1 Chapter 1 Introduction: Matter & Measurement CHEMISTRY The Central Science 10th EditionChapter 1 Introduction: Matter & Measurement
2 Why Study ChemistryChemistry is the study of the properties of materials and the changes that materials undergo.Chemistry is central to our understanding of other sciences.Chemistry is also encountered in everyday life.
3 Chemistry: Catastrophe Prevention? The space shuttle Columbia disintegrated in 2003 upon reentry into the Earth’s atmosphere due to a damaged thermal protection system.
4 The Molecular Perspective of Chemistry The Study of ChemistryThe Molecular Perspective of ChemistryMatter is the physical material of the universe.Matter is made up of relatively few elements.On the microscopic level, matter consists of atoms and molecules.Atoms combine to form molecules.As we see, molecules may consist of the same type of atoms or different types of atoms.
6 Classification of Matter States of MatterMatter can be a gas, a liquid, or a solid.These are the three states of matter.Gases take the shape and volume of their container.Gases can be compressed to form liquids.Liquids take the shape of their container, but they do have their own volume.Solids are rigid and have a definite shape and volume.
7 Pure Substances and Mixtures Classification of MatterPure Substances and MixturesElements consist of a unique type of atom.Molecules can consist of more than one type of element.Molecules that have only one type of atom (an element).Molecules that have more than one type of atom (a compound).If more than one atom, element, or compound are found together, then the substance is a mixture.
9 Classification of Matter Pure Substances and MixturesIf matter is not uniform throughout, then it is a heterogeneous mixture.If matter is uniform throughout, it is homogeneous.If homogeneous matter can be separated by physical means, then the matter is a mixture.If homogeneous matter cannot be separated by physical means, then the matter is a pure substance.If a pure substance can be decomposed into something else, then the substance is a compound.
10 Classification of Matter ElementsIf a pure substance cannot be decomposed into something else, then the substance is an element.There are 114 elements known.Each element is given a unique chemical symbol (one or two letters).Elements are building blocks of matter.The earth’s crust consists of 5 main elements.The human body consists mostly of 3 main elements.
12 Classification of Matter ElementsChemical symbols with one letter have that letter capitalized (e.g., H, B, C, N, etc.)Chemical symbols with two letters have only the first letter capitalized (e.g., He, Be).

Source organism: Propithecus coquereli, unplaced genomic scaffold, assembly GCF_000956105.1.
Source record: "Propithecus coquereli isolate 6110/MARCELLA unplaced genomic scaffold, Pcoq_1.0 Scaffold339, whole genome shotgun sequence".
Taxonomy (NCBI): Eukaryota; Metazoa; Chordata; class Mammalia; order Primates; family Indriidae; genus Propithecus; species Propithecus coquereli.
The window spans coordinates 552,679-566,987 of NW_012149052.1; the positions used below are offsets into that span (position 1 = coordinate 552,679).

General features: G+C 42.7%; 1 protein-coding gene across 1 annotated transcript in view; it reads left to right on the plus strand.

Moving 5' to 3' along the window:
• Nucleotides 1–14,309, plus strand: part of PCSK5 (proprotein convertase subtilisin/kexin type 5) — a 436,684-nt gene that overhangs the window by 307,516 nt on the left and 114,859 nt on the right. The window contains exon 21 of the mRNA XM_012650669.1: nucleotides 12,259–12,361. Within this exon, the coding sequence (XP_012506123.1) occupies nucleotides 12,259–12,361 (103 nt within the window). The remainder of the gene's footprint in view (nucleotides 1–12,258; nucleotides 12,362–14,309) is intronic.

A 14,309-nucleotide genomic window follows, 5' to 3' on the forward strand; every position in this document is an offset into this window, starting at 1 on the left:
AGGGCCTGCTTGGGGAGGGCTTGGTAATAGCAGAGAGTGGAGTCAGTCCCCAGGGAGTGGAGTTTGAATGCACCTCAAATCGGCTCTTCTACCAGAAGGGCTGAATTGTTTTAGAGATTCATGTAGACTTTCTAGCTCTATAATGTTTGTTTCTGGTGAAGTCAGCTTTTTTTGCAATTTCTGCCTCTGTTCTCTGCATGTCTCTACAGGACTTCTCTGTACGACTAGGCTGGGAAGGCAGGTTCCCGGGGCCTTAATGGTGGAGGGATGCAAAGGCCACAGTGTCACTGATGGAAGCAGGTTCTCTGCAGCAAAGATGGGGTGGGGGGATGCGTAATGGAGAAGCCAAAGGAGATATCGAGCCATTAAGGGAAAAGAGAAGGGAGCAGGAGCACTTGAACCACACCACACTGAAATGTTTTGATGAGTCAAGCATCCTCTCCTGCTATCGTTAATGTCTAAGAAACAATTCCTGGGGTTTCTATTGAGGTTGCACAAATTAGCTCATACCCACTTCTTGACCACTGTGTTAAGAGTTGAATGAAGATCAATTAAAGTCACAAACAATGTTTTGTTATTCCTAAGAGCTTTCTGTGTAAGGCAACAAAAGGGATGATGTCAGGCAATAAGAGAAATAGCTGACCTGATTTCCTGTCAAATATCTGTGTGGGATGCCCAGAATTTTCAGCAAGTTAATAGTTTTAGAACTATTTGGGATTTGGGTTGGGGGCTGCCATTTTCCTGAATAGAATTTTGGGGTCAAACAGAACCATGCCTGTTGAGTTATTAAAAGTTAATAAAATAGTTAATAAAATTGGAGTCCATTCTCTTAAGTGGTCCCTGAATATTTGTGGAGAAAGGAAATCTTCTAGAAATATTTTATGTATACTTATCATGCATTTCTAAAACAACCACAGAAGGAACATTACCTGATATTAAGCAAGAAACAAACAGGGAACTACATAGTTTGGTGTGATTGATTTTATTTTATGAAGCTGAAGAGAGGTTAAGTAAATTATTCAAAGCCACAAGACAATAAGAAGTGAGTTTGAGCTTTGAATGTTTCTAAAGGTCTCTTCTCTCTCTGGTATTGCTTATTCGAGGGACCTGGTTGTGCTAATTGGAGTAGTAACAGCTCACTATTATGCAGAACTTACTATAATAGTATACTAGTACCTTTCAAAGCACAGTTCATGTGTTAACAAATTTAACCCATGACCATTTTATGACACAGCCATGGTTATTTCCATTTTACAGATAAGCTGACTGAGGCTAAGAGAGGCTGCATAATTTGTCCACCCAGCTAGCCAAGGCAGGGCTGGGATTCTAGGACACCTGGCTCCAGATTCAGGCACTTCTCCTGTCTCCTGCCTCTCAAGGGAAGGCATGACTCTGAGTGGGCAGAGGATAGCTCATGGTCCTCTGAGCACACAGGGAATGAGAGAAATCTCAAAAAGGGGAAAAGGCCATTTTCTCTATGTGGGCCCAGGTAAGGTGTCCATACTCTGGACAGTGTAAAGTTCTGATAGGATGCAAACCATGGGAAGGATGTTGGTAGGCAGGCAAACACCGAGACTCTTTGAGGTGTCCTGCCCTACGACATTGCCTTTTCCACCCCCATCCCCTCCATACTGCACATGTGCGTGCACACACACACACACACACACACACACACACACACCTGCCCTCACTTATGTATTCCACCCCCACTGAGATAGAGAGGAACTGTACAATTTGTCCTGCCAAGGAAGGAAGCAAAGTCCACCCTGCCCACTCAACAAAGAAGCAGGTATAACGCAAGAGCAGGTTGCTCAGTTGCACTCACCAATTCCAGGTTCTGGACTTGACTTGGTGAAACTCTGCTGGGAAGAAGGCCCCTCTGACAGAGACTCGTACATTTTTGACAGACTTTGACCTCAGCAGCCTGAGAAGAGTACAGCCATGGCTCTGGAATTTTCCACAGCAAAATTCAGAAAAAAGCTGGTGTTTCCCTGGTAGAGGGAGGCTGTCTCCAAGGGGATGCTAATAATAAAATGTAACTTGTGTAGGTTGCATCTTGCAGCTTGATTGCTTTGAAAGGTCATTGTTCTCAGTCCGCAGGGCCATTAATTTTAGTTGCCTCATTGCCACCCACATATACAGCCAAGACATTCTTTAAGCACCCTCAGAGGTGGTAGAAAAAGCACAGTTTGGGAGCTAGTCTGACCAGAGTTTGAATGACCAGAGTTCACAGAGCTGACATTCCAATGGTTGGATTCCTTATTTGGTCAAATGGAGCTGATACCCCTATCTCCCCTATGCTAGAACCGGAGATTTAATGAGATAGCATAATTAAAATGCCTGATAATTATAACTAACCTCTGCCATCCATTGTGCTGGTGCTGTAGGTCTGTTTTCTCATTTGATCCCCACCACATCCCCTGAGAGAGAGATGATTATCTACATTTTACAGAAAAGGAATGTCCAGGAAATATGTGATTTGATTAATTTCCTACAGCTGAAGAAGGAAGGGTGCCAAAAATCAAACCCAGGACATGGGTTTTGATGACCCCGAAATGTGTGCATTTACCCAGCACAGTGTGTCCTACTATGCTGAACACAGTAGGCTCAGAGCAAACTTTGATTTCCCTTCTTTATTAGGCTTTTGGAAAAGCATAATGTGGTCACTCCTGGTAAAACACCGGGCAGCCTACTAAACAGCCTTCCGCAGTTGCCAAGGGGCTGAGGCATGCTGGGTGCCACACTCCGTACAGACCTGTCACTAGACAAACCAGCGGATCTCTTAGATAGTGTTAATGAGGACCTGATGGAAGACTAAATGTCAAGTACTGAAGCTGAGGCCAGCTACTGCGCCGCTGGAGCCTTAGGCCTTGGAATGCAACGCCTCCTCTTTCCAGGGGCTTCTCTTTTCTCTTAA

13 Classification of Matter CompoundsMost elements interact to form compounds.Example, H2OThe proportions of elements in compounds are the same irrespective of how the compound was formed.Law of Constant Composition (or Law of Definite Proportions):The composition of a pure compound is always the same.
14 Classification of Matter CompoundsIf water is decomposed, then there will always be twice as much hydrogen gas formed as oxygen gas.Pure substances that cannot be decomposed are elements.
15 Classification of Matter MixturesHeterogeneous mixtures are not uniform throughout.Homogeneous mixtures are uniform throughout.Homogeneous mixtures are called solutions.
17 Physical vs. Chemical Properties Properties of MatterPhysical vs. Chemical PropertiesPhysical properties can be measure without changing the basic identity of the substance (e.g., color, density, odor, melting point)Chemical properties describe how substances react or change to form different substances (e.g., hydrogen burns in oxygen)Intensive physical properties do not depend on how much of the substance is present.Examples: density, temperature, and melting point.Extensive physical properties depend on the amount of substance present.Examples: mass, volume, pressure.
18 Physical and Chemical Changes Properties of MatterPhysical and Chemical ChangesWhen a substance undergoes a physical change, its physical appearance changes.Ice melts: a solid is converted into a liquid.Physical changes do not result in a change of composition.When a substance changes its composition, it undergoes a chemical change:When pure hydrogen and pure oxygen react completely, they form pure water. In the flask containing water, there is no oxygen or hydrogen left over.
19 Physical and Chemical Changes Properties of MatterPhysical and Chemical Changes